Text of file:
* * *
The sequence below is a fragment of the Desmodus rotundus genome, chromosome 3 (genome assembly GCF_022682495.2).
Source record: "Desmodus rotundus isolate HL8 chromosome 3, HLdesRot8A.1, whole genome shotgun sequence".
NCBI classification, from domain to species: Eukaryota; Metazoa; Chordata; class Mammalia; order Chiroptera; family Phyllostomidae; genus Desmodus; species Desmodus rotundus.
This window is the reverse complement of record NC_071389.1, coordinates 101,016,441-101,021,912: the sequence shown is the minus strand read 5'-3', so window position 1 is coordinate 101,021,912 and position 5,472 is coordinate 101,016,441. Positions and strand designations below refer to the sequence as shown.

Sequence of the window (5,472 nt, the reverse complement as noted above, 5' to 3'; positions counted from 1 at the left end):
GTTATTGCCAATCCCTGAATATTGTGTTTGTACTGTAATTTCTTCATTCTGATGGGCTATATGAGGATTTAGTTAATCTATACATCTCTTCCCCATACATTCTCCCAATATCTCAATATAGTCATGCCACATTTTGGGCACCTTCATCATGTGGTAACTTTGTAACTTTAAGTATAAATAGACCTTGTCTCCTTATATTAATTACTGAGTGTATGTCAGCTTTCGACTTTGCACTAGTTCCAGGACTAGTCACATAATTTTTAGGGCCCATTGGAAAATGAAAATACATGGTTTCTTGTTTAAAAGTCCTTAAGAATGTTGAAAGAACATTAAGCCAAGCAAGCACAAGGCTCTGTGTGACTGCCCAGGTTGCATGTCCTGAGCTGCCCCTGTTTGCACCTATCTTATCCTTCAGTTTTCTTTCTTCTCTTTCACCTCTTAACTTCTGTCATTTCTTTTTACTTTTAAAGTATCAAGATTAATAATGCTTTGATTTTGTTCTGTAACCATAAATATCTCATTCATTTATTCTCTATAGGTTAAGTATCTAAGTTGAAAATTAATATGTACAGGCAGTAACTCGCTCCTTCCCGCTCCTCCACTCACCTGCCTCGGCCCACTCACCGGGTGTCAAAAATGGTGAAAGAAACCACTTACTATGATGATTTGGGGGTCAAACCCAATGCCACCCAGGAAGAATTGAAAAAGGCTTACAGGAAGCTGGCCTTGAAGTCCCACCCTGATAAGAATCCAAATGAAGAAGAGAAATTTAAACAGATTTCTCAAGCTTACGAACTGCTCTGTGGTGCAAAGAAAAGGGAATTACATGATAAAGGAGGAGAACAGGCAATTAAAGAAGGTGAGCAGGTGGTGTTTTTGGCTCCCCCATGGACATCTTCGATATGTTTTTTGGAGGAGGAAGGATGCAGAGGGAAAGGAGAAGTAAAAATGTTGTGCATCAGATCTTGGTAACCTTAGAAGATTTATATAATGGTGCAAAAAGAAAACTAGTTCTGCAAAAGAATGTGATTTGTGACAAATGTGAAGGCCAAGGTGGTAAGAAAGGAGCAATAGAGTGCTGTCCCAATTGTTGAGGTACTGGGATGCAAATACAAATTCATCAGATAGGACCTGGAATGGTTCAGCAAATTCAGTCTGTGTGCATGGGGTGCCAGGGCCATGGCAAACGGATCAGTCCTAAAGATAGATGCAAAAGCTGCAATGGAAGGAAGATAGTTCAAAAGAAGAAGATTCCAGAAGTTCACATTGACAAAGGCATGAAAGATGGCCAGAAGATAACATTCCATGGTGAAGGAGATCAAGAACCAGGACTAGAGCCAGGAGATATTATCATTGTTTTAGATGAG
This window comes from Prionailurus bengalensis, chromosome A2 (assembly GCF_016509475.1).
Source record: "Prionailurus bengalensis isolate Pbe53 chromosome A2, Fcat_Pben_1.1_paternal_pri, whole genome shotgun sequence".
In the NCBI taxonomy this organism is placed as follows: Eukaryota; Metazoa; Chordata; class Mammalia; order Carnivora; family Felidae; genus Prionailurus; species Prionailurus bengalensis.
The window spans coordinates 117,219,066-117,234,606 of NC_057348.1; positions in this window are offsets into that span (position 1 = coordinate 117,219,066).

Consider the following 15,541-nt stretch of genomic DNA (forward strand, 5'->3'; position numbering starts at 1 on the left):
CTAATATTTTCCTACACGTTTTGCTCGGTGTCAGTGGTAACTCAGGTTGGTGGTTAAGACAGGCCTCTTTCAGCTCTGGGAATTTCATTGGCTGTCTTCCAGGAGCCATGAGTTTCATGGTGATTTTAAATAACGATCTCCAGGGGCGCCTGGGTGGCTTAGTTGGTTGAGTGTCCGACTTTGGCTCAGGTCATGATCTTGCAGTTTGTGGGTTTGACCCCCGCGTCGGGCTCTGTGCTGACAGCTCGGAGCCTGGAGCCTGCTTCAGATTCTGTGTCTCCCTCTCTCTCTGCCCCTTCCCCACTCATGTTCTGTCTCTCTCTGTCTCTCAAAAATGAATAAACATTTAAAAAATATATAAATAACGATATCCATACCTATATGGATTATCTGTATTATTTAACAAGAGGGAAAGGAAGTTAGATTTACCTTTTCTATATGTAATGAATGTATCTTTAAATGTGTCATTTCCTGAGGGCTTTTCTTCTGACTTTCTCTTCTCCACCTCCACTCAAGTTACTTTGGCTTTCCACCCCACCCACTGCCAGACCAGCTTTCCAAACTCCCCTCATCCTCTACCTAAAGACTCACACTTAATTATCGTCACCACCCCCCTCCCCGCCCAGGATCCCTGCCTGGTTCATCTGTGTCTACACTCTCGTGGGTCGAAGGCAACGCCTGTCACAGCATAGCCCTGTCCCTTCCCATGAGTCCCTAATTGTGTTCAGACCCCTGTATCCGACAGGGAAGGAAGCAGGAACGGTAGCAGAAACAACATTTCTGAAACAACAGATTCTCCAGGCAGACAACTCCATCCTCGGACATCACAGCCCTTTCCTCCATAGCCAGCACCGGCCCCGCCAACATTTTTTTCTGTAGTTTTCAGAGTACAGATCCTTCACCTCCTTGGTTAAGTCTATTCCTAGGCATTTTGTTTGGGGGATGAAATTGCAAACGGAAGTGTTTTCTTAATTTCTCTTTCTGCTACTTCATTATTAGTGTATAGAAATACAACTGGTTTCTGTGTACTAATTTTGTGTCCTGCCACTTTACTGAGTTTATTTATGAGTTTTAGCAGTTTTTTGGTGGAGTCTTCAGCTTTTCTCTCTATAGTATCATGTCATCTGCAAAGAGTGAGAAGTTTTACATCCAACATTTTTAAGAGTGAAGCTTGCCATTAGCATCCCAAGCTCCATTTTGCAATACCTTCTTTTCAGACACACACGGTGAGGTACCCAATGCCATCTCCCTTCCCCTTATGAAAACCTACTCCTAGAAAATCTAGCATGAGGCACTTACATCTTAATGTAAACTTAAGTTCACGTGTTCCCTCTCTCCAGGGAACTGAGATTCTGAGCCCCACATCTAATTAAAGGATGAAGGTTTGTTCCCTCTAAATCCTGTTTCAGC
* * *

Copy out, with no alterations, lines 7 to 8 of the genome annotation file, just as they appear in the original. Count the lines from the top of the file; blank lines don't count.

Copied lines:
This window comes from Prionailurus bengalensis, chromosome A2 (assembly GCF_016509475.1).
Source record: "Prionailurus bengalensis isolate Pbe53 chromosome A2, Fcat_Pben_1.1_paternal_pri, whole genome shotgun sequence".